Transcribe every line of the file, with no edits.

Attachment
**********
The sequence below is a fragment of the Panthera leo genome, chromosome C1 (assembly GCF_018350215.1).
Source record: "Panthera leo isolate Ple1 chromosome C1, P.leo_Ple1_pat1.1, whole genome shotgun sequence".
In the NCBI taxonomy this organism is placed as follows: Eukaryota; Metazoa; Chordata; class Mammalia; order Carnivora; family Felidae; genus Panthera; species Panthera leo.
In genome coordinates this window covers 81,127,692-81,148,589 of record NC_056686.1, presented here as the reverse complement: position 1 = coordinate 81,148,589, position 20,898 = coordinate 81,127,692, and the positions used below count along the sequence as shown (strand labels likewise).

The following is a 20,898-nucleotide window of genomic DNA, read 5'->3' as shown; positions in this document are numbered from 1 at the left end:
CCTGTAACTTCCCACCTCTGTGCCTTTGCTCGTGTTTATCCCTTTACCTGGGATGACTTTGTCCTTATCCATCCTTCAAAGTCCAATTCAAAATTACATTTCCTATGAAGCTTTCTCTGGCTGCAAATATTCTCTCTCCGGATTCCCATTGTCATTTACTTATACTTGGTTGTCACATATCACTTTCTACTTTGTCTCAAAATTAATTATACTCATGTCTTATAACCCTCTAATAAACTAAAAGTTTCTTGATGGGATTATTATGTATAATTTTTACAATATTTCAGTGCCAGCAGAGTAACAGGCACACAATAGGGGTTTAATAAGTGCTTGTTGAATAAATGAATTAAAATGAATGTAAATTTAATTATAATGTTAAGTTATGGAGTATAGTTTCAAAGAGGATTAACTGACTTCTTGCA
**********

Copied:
The sequence below is a fragment of the Panthera leo genome, chromosome C1 (assembly GCF_018350215.1).
Source record: "Panthera leo isolate Ple1 chromosome C1, P.leo_Ple1_pat1.1, whole genome shotgun sequence".
In the NCBI taxonomy this organism is placed as follows: Eukaryota; Metazoa; Chordata; class Mammalia; order Carnivora; family Felidae; genus Panthera; species Panthera leo.
In genome coordinates this window covers 81,127,692-81,148,589 of record NC_056686.1, presented here as the reverse complement: position 1 = coordinate 81,148,589, position 20,898 = coordinate 81,127,692, and the positions used below count along the sequence as shown (strand labels likewise).

The following is a 20,898-nucleotide window of genomic DNA, read 5'->3' as shown; positions in this document are numbered from 1 at the left end:
CCTGTAACTTCCCACCTCTGTGCCTTTGCTCGTGTTTATCCCTTTACCTGGGATGACTTTGTCCTTATCCATCCTTCAAAGTCCAATTCAAAATTACATTTCCTATGAAGCTTTCTCTGGCTGCAAATATTCTCTCTCCGGATTCCCATTGTCATTTACTTATACTTGGTTGTCACATATCACTTTCTACTTTGTCTCAAAATTAATTATACTCATGTCTTATAACCCTCTAATAAACTAAAAGTTTCTTGATGGGATTATTATGTATAATTTTTACAATATTTCAGTGCCAGCAGAGTAACAGGCACACAATAGGGGTTTAATAAGTGCTTGTTGAATAAATGAATTAAAATGAATGTAAATTTAATTATAATGTTAAGTTATGGAGTATAGTTTCAAAGAGGATTAACTGACTTCTTGCA